My friend invited me to the tailgate, and I was a little nervous about only knowing one person there. Those fears were quickly shut down when the whole Krewe welcomed me with open arms and a shot of Mexican Candy, a peppery concoction with a spicy Louisiana flavor.
I'll admit, I resisted the whole college football craze as long as I could. I've always been fan of professional football, but college ball was never really my thing. But after moving to Baton Rouge nearly two years ago, I couldn't hold out any longer. So last season I hopped on the bandwagon, and my journey to fandom began.
This is only my second season following the Tigers and learning the big names on the field. I went to one company tailgate last season and learned a little about what the whole experience entails.
It wasn't until this Syracuse game this season, however, that I got my first real taste of tailgating and saw my first game in Tiger Stadium. If there was any hesitation left in me, it's certainly gone now.
I have to say, I finally see what all the hype is about. (As if I needed an excuse to start drinking at noon.)
I had the honor of tailgating with KOCKA Tailgating, which won Best Tailgate of LSU at the game. I can attest that KOCKA most definitely deserved the honor.
My friend invited me to the tailgate, and I was a little nervous about only knowing one person there. Those fears were quickly shut down when the whole Krewe welcomed me with open arms and a shot of Mexican Candy, a peppery concoction with a spicy Louisiana flavor. I was off to a great start, and somehow the experience just kept heating up.
Shortly after my welcome shot, I had my initiation on the 8-Man Funnel of Death, a beer funnel complete with an official countdown and mini-bottle of Jim Beam for the fastest chug. My first attempt was laughable, as I'm sure I ended up wearing more of the beer than actually drinking it. Turns out, there's a trick to it. When the "Certified Funnel Operator Rope Puller Upper" raises the funnel up, you go down. By my second try, I was victorious and claimed my prize from the official Jim Beam rep on site.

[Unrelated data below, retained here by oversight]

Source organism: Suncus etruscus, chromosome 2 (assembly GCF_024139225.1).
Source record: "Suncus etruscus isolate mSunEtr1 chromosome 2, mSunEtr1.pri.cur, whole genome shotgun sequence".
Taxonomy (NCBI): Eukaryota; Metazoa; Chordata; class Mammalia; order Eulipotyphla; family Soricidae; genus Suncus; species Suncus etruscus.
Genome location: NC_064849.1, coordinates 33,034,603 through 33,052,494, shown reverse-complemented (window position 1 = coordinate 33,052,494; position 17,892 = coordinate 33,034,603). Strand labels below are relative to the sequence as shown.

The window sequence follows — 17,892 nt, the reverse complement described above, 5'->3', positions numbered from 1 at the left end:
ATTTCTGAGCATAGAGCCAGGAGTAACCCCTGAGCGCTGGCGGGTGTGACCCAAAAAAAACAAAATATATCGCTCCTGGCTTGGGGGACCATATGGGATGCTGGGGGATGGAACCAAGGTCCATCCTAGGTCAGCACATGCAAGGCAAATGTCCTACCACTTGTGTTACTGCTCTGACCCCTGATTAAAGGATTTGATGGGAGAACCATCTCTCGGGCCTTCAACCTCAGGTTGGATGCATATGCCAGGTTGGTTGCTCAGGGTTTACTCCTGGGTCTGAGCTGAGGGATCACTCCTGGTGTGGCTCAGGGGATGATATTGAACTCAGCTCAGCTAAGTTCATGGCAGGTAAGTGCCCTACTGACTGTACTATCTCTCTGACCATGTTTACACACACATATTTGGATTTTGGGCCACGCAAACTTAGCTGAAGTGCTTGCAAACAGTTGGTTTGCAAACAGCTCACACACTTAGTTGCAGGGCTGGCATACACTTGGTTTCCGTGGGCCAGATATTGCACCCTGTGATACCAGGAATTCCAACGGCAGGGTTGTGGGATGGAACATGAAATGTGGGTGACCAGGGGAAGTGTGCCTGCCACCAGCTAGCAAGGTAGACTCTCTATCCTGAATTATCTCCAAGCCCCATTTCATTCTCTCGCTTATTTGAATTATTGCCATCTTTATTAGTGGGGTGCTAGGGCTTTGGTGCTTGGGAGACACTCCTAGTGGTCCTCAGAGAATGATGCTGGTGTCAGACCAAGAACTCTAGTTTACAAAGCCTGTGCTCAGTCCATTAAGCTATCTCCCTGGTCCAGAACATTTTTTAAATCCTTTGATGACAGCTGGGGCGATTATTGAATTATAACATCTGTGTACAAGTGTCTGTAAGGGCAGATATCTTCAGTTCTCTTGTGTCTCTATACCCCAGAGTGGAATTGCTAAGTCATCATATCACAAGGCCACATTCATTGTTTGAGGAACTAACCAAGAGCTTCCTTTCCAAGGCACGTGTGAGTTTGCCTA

After I finished a couple rounds on the funnel, it was time for beer pong. Because what would a tailgate be without beer pong? I'm not skilled at the game at all, probably because of my total lack of hand-eye coordination. Really the only part I'm good at is drinking the beer when the other team scores, which happened a lot. My opponents, a team of Michigan natives known as the Damn Yankees, won not only that match but several more before it was all said and done. So at least I lost to a worthy opponent.
As if all that weren't enough, KOCKA even has an official tailgate DJ, Big B. He played all the hottest tracks and had people dancing and singing along all day. The whole event was like the biggest party you can imagine.
The most shocking thing to me about tailgating was the fact that it appears to be a family affair. There were plenty of kids there, who were also having the best time. Clearly they were not drinking the beer, but one little boy found a way to get involved with the beer pong by chasing the runaway ping pong balls. He even showed up some of the grownups on the dance floor, after teaching me the important lesson that "what happens at the tailgate, stays at the tailgate." (Unless you happen to be a reporter attending said tailgate.)
Then of course, there was the game. It's hard to believe that five hours of pre-gaming isn't even the main event. My very first live experience with the Purple and Gold, and we walked away with the W. Of course by the end of the first half I was an expert, cheering along with the band and screaming for some defense. Watching the game in person, even from the upper sections, doesn't come close to comparing to the at-home or sports bar experience of watching on a screen.
I thought I loved football before, but I know I love it now. I really couldn't have asked for a better induction into fandom. The Tigers definitely stole my heart in Death Valley.
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